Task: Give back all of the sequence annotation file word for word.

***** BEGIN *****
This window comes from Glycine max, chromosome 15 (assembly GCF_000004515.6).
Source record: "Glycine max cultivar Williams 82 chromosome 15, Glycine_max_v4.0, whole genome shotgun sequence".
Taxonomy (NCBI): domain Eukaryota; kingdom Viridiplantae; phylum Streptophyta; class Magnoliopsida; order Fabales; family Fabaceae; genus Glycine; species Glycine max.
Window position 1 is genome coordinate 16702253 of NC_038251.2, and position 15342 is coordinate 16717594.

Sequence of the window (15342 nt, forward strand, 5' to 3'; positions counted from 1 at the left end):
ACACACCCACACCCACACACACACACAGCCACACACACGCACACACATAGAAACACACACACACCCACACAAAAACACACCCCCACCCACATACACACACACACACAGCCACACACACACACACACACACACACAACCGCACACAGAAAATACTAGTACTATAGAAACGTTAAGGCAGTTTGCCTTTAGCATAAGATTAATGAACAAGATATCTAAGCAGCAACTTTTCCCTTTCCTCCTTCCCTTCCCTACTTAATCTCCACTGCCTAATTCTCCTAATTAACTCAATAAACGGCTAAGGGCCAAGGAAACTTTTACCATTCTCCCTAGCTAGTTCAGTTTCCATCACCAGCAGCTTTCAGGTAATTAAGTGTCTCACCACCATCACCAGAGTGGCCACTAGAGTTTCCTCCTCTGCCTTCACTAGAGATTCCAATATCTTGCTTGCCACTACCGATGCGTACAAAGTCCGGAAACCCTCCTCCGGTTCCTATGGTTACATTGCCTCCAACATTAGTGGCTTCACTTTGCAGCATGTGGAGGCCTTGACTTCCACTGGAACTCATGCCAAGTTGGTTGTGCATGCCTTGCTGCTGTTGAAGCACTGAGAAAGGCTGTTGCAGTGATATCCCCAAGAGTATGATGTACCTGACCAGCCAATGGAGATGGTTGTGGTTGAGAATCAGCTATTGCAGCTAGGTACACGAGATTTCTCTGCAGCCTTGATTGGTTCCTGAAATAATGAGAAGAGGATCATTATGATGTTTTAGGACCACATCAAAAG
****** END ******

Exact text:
This window comes from Glycine max, chromosome 15 (assembly GCF_000004515.6).
Source record: "Glycine max cultivar Williams 82 chromosome 15, Glycine_max_v4.0, whole genome shotgun sequence".
Taxonomy (NCBI): domain Eukaryota; kingdom Viridiplantae; phylum Streptophyta; class Magnoliopsida; order Fabales; family Fabaceae; genus Glycine; species Glycine max.
Window position 1 is genome coordinate 16702253 of NC_038251.2, and position 15342 is coordinate 16717594.

Sequence of the window (15342 nt, forward strand, 5' to 3'; positions counted from 1 at the left end):
ACACACCCACACCCACACACACACACAGCCACACACACGCACACACATAGAAACACACACACACCCACACAAAAACACACCCCCACCCACATACACACACACACACAGCCACACACACACACACACACACACACAACCGCACACAGAAAATACTAGTACTATAGAAACGTTAAGGCAGTTTGCCTTTAGCATAAGATTAATGAACAAGATATCTAAGCAGCAACTTTTCCCTTTCCTCCTTCCCTTCCCTACTTAATCTCCACTGCCTAATTCTCCTAATTAACTCAATAAACGGCTAAGGGCCAAGGAAACTTTTACCATTCTCCCTAGCTAGTTCAGTTTCCATCACCAGCAGCTTTCAGGTAATTAAGTGTCTCACCACCATCACCAGAGTGGCCACTAGAGTTTCCTCCTCTGCCTTCACTAGAGATTCCAATATCTTGCTTGCCACTACCGATGCGTACAAAGTCCGGAAACCCTCCTCCGGTTCCTATGGTTACATTGCCTCCAACATTAGTGGCTTCACTTTGCAGCATGTGGAGGCCTTGACTTCCACTGGAACTCATGCCAAGTTGGTTGTGCATGCCTTGCTGCTGTTGAAGCACTGAGAAAGGCTGTTGCAGTGATATCCCCAAGAGTATGATGTACCTGACCAGCCAATGGAGATGGTTGTGGTTGAGAATCAGCTATTGCAGCTAGGTACACGAGATTTCTCTGCAGCCTTGATTGGTTCCTGAAATAATGAGAAGAGGATCATTATGATGTTTTAGGACCACATCAAAAG